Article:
This Sunday, Japan will hold a general election that could signal many political shifts for the nation. Yet despite the upcoming vote, which will close out a year that saw public opinion about the current government reach very low levels as more conservative politicians try to make strides, political music has been rare in 2012. It’s especially surprising given the concerns (still) surrounding nuclear power in Japan, an issue that prompted all sorts of “No Nukes!” rallies and festivals, but not much protest music. Goth-Trad’s unsettling New Epoch, one of the year’s best, was seemingly the only release to dwell on the unease hanging in Japan post Fukushima. Yet another dance producer – one working out of a place forever linked to the dark sides of nuclear energy – also put together some of the strongest anti-nuclear songs of the year.
Hiroshima’s CRZKNY makes juke and footwork music, but often uses the style to focus on the issue of nuclear power in Japan. “I HATE JAPANESE NUCLEAR MAFIA,” CRZKNY’s Bandcamp page shouts, and his various free EPs are just as blunt. His Struggle Without End collection is especially bullish – it’s a sample-heavy affair similar to what Cassetteboy has done, pushing soundbites of Japanese politicians and Fukushima-related news reports up against irreverent samples from South Park (“FUCK JAP GENPATSU”). The majority of the EP goes this way, the music underneath adding a disorienting vibe to everything – see the funky-but-creepy swagger of “Radiation” which also finds the vocal samples being morphed into strange, unnatural shapes. CRZKNY’s follow-up, August’s ABC EP (Atomic Bomb Code), features less samples and instead relies on the music to be unnerving. Opener “1102” is one of the most haunting tracks I’ve heard all year, made up of nothing but some fuzzy electronic sounds and wind chimes, but the overall affect reminiscent of a desolated place. “The World Five Minutes From Now” and “Statement” are fast-moving tracks, hectic and unhinged, lacking the sense of playfulness juke usually comes equipped with. ABC EP is a more panicked take on the same world Goth-Trad explores on his album, the hanging paranoia of New Epoch swapped out for something more urgent. Whereas Goth-Trad had a song called “Departure,” CRZKNY has one called “Escape.” Get them here.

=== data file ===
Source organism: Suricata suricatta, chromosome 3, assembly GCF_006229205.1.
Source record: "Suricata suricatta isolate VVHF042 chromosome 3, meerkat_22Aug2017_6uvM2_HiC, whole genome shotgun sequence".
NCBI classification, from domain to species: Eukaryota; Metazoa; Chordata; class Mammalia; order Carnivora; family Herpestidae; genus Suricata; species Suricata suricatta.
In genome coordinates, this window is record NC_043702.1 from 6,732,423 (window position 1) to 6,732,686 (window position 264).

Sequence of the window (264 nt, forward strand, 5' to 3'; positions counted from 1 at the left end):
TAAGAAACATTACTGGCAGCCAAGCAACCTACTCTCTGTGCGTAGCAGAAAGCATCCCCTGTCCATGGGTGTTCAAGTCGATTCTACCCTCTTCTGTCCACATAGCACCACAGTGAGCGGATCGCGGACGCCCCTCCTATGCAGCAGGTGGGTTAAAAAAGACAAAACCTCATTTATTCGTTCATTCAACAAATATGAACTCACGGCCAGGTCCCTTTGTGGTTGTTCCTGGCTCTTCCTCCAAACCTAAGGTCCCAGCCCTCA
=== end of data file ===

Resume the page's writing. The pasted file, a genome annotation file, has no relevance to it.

The songs on the ABC EP also appear on the Atomic Bomb Compilation, a juke collection that came out in August and is shaped by the atomic bombings of Hiroshima and Nagasaki. The majority of tracks focus on creating an uneasy atmosphere, the super-tight splicing of juke used as a tool of terror rather than giddiness here. Other songs are more ambient in nature, but capture the weird paranoia nuclear energy – and the improper release of it – can create. As Japan continued moving towards a murky future, I often wondered why more musicians weren’t saying something about the state of the nation – turns out a bunch were, all in one place. Get it here.